Punting, passing and dodging may be winning strategies on the sports field. Yet when it comes to tackling the California drought, the University of California, Los Angeles (UCLA) goes for head-on approaches. The University’s latest move is expected to save more than 6.5 million gallons of water annually.
Universities, Schools Lead the Way on Biobased
UCLA scored big when it replaced the intramural field’s grass with artificial turf. In water-starved California, this is a major victory.
“Artificial turf was a perfect solution for this field with its heavy use and location on top of a parking structure,” says UCLA Chief Sustainability Officer Nurit Katz. “The field was closed for turf maintenance and reseeding often before, and now students can use it year round. Artificial turf has been an important complimentary strategy to our main turf-reduction focus on drought-tolerant landscaping projects, which support local biodiversity.”
Even so, it is just one of UCLA’s sustainability initiatives tied to sports and recreation. The university is a member of the Green Sports Alliance and has just created a new position of Sustainability Coordinator for Recreation and Sports venues to lead initiatives like Zero Waste at Pauley Pavilion–the iconic basketball facility.
In the last year alone, UCLA’s water conservation projects saved more than nine million gallons of water. The new turf field — funded in part through Los Angeles Department of Water and Power (LADWP) water conservation rebates — is expected to increase that savings to more than 15 million gallons this year.
UCLA battles the drought in other ways too:
- Smart weather-controlled irrigation;
- Replaced 5,100 toilets, shower heads and faucets in residential buildings with high-efficiency models;
- Converted more than 200 urinals on campus to low flow urinals;
- Educates students about water conservations.
And that’s not all. This year, UCLA will install a water filtration system at the cogeneration power plant, which will save more than 17 million gallons a year and will join the Pacific 12 in a conference-wide water challenge. UCLA’s Chief Sustainability Officer co-chairs the University of California System-wide Water Working Group that will update the UC water policy this year with a new more aggressive target (the current target is 20% reduction in potable water use per capita from the campus baseline by 2020).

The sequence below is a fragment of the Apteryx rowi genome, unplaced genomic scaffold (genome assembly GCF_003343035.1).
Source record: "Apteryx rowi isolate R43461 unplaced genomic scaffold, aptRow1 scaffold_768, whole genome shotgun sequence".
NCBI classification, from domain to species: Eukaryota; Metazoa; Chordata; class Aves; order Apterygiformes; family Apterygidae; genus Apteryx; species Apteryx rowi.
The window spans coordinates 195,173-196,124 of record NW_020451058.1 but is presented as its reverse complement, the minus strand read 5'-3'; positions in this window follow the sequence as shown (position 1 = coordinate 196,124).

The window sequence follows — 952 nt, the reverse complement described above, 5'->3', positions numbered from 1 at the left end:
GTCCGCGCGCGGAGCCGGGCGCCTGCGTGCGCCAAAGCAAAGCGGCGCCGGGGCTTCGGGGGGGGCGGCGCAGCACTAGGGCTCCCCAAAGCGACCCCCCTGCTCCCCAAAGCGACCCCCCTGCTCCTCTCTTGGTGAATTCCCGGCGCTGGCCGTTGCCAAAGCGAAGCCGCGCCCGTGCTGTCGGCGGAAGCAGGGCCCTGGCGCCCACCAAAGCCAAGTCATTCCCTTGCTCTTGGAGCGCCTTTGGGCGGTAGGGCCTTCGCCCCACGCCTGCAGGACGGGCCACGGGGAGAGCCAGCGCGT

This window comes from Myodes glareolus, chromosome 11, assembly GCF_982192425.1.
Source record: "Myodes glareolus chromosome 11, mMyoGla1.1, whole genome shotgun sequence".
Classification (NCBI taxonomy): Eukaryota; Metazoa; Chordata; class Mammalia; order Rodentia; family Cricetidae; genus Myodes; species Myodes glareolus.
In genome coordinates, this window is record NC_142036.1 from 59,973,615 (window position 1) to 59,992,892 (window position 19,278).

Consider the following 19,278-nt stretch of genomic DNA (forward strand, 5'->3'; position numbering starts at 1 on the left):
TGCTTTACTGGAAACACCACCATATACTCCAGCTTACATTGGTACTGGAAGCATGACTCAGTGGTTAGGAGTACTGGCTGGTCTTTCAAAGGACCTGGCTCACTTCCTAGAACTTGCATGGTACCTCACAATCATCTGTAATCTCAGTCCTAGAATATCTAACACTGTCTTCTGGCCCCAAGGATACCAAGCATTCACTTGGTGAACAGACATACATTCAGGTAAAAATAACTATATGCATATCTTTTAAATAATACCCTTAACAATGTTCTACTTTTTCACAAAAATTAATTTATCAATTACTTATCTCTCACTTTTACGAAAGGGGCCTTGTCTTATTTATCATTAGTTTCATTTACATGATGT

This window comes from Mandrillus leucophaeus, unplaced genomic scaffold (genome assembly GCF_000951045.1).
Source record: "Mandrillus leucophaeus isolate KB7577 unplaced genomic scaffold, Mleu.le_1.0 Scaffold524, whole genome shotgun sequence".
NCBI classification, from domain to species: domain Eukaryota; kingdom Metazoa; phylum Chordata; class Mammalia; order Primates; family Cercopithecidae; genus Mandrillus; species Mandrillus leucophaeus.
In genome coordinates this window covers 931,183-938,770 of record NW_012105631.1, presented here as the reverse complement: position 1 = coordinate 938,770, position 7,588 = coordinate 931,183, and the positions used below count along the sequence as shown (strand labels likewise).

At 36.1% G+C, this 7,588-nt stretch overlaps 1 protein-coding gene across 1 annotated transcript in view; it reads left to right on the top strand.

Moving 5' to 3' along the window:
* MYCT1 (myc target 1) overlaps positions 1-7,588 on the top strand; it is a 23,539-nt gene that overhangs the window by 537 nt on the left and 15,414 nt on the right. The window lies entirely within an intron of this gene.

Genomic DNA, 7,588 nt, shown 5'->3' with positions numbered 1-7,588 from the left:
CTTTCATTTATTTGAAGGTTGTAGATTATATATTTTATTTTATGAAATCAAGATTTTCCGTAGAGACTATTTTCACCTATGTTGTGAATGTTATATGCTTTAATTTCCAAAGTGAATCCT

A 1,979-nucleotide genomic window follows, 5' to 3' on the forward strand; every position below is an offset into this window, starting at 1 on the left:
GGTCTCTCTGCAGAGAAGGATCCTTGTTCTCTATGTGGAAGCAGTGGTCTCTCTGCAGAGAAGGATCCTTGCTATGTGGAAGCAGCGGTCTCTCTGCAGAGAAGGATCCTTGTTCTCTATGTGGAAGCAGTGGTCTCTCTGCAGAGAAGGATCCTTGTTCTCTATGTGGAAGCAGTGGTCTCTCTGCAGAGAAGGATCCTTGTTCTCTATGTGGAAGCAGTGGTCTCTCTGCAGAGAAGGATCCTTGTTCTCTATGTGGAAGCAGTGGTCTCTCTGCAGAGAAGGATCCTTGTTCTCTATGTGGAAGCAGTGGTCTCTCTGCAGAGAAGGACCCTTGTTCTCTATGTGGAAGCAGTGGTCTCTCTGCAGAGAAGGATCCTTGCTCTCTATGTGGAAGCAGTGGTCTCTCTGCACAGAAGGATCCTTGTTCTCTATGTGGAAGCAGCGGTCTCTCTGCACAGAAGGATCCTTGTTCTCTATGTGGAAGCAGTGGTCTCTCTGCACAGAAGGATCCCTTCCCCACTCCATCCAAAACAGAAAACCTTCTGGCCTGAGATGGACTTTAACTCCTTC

The AstroTurf® field’s unique backing system is made with rapidly renewable plant material. This biobased backing addresses other sustainability concerns. UCLA’s comprehensive sustainability program reaches beyond water conservation into all aspects of the University. It’s what helped UCLA attain the 2014 Princeton Review Green Honor Roll’s list of the 21 most sustainable universities in America.
AstroTurf is made with a soy-based backing called BioCel™ manufactured by Universal Textile Technologies. BioCel uses soy-based polyol technology developed with support from the soybean checkoff. Based on UL third-party verification, soybean oil displaces 60 percent of the petroleum-based polyol in BioCel.
Often called the “miracle bean,” a peer-reviewed life cycle analysis supports that U.S. soybeans can collectively remove from the atmosphere the carbon equivalent of taking 22 million cars off the road in just one year. Each year, nearly 600,000 independent U.S. farmers plant, grow, and harvest trillions of soybeans. This video tells the story.
U.S. soybean farmers have invested millions of dollars to research, test and promote biobased products. Much of this work was done through the USB, which is composed of 70 U.S. soybean farmers appointed by the U.S. Secretary of Agriculture to invest soybean checkoff funds.
This case study is provided for information only. The United Soybean Board does not endorse, promote or make any representations regarding any specific suppliers mentioned herein.